Courses Taught at Stony Brook University

ANT 270: Great Archaeological Discoveries

ANT 277: Origins of Art

ANT 307: Prehistoric Archaeology of Africa (with emphasis on the Turkana Basin)

ANT 377: Animal Tool Use

ANT 418: Lithic Analysis

King Tutankhamun’s tomb in Egypt, the mountain city of Machu Picchu in Peru, and the Terracotta Army of the first Chinese Emperor still thrill and mystify the world, more than a century after discovery. This class will unlock the secrets of these and other famous archaeological sites, including the stone circles of Stonehenge, the ancient ruins of Pompeii and the recently uncovered grave of King Richard III. We will explore scientific methods and cutting-edge forensic techniques used today by archaeologists to reconstruct past events. The global perspective of this class will illuminate our shared past and cultural heritage (3 credits). Advisory Prerequisite: ANT 104.

Humans make art, and art is all around us. The magnificent prehistoric paintings of multicolored horses, bison, and humans at the Lascaux and Altamira caves were created by artists living 30,000 years ago – but what came before it, and why did humans or their ancestors start being artistic? We will explore this chronologically, examining cave art and other early creative works, including bird-bone musical instruments, carved ivory figurines, shell ornaments, and older more disputed symbolic artifacts. Placed in broader archaeological context, we will learn about prehistoric cultures and debate the shamanistic, ecological, and hunting theories advanced to account for early art (3 credits).

This course is taught in Kenya during the Turkana Basin Institute Field School Study Abroad program. Tools changed early humans from one among many African primates to the equivalent of a global geological force. Stone tools and other technologies enabled early hominins to become the first organisms that could purposefully change their environment to suit their needs. This course traces the development of human technology where it first appears, in Eastern Africa, more than 3 million years ago. Course topics include the cognitive abilities of early humans implied by their technologies, early human adaptation and social behavior, and the inter-relationships between stone tool technology, paleoecology, and hominin biological evolution. Lectures and practical exercises teach students how to document the archaeological record and how to use it to test hypotheses about early human behavior. Field excursions teach archaeological survey and excavation techniques. Students conduct research and report their findings in writing and in oral presentations. Evaluation is based on quizzes, a final exam, group projects, a research paper, and participation. Prerequisite: Permission of the instructor/Study Abroad office.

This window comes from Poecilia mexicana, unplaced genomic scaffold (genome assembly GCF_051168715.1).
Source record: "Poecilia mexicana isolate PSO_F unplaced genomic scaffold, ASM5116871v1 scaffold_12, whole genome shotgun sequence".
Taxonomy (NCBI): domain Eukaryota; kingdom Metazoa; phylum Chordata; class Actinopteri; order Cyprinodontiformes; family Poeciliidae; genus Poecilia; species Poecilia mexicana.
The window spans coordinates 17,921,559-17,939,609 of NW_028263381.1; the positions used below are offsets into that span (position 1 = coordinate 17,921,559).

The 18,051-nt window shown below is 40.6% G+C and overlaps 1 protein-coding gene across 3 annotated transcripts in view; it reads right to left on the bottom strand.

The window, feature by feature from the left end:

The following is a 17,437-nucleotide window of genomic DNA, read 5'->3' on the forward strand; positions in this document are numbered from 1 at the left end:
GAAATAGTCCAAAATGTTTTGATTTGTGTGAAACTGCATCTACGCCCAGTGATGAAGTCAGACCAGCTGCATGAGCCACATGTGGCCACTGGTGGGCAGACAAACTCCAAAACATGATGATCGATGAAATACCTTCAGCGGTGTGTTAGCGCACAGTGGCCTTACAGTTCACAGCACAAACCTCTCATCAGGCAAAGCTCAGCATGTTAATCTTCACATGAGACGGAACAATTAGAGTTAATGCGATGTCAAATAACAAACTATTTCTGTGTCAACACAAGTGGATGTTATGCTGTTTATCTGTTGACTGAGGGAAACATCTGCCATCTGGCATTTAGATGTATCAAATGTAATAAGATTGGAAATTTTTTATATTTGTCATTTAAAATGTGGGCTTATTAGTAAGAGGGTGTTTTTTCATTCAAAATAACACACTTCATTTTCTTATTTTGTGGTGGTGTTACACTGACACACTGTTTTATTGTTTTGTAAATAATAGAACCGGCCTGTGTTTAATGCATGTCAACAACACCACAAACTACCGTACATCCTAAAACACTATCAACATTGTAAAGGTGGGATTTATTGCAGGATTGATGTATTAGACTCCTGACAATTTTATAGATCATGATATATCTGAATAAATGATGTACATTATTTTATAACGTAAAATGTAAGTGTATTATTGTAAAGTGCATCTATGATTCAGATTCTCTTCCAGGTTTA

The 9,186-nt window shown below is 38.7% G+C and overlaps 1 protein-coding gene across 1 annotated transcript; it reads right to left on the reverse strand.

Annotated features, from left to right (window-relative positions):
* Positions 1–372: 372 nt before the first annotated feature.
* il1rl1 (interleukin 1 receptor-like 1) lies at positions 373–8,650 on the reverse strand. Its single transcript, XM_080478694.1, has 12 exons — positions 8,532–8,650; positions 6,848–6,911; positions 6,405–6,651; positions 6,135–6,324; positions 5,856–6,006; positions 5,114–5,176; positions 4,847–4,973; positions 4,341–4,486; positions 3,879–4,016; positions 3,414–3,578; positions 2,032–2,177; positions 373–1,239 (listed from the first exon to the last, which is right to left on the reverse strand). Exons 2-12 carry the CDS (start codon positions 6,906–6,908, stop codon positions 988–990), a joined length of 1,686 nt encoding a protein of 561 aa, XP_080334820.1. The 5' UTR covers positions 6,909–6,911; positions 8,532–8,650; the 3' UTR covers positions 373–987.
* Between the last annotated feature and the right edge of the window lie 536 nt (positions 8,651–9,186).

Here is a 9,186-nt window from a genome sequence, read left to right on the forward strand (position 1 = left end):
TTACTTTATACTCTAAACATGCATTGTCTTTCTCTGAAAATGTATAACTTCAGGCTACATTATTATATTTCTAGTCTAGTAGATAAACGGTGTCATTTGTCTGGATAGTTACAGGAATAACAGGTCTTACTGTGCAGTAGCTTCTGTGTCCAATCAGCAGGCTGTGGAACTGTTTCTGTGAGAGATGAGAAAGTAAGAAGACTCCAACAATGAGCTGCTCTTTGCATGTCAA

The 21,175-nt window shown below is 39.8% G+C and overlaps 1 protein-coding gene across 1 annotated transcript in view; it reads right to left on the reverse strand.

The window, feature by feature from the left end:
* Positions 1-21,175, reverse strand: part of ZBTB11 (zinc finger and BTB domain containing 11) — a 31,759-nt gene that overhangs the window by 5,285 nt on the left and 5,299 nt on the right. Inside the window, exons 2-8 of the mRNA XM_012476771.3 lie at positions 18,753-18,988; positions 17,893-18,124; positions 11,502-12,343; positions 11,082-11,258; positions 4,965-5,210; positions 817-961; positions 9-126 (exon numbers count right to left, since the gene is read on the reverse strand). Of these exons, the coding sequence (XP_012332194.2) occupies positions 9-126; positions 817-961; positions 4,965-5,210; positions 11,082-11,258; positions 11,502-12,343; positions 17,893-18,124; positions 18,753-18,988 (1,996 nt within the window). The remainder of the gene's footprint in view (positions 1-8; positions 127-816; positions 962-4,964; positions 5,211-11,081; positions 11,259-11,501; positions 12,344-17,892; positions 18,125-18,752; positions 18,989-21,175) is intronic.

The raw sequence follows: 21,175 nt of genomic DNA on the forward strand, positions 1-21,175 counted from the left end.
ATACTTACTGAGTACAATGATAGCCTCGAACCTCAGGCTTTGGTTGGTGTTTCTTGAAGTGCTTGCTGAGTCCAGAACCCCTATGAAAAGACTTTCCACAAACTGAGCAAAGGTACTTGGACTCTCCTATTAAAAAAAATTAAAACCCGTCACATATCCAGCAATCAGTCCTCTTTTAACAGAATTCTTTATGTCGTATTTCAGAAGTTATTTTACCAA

Tool use and manufacture was once believed to be uniquely human and the distinctive hallmark of human cognitive advancement. The discovery that some non-human animals, including birds, are capable tool users and in some cases tool makers offers exciting opportunities to examine such behaviors in living species. It opens up important implications for understanding animal intelligence, the emergence of culture and the supposed uniqueness of our own species. This class provides an overview of animal tool use and manufacture to compare and contrast the behavior of humans and animals (3 credits).

A detailed overview of the methods archaeologists use to extract behavioral information from prehistoric stone tools. The course examines raw material economy, technological strategies, tool use, and discard behavior (3 credits). Prerequisite: ANP 120 or ANT 104 with grade of C or better and one other ANT/ANP/EBH course at 200 level or higher with grade of C or better.

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